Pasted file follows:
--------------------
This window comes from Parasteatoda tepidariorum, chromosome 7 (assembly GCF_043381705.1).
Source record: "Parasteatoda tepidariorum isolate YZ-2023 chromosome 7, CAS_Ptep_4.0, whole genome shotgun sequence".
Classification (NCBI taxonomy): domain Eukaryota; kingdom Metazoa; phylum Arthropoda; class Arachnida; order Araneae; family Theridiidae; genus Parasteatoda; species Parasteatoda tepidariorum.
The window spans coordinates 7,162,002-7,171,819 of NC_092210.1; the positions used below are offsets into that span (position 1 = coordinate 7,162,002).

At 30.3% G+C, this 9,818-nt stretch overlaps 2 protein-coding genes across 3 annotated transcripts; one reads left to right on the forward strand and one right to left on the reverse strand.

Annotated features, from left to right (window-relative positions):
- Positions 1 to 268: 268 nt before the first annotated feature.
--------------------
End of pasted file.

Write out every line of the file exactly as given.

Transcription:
This window comes from Parasteatoda tepidariorum, chromosome 7 (assembly GCF_043381705.1).
Source record: "Parasteatoda tepidariorum isolate YZ-2023 chromosome 7, CAS_Ptep_4.0, whole genome shotgun sequence".
Classification (NCBI taxonomy): domain Eukaryota; kingdom Metazoa; phylum Arthropoda; class Arachnida; order Araneae; family Theridiidae; genus Parasteatoda; species Parasteatoda tepidariorum.
The window spans coordinates 7,162,002-7,171,819 of NC_092210.1; the positions used below are offsets into that span (position 1 = coordinate 7,162,002).

At 30.3% G+C, this 9,818-nt stretch overlaps 2 protein-coding genes across 3 annotated transcripts; one reads left to right on the forward strand and one right to left on the reverse strand.

Annotated features, from left to right (window-relative positions):
- Positions 1 to 268: 268 nt before the first annotated feature.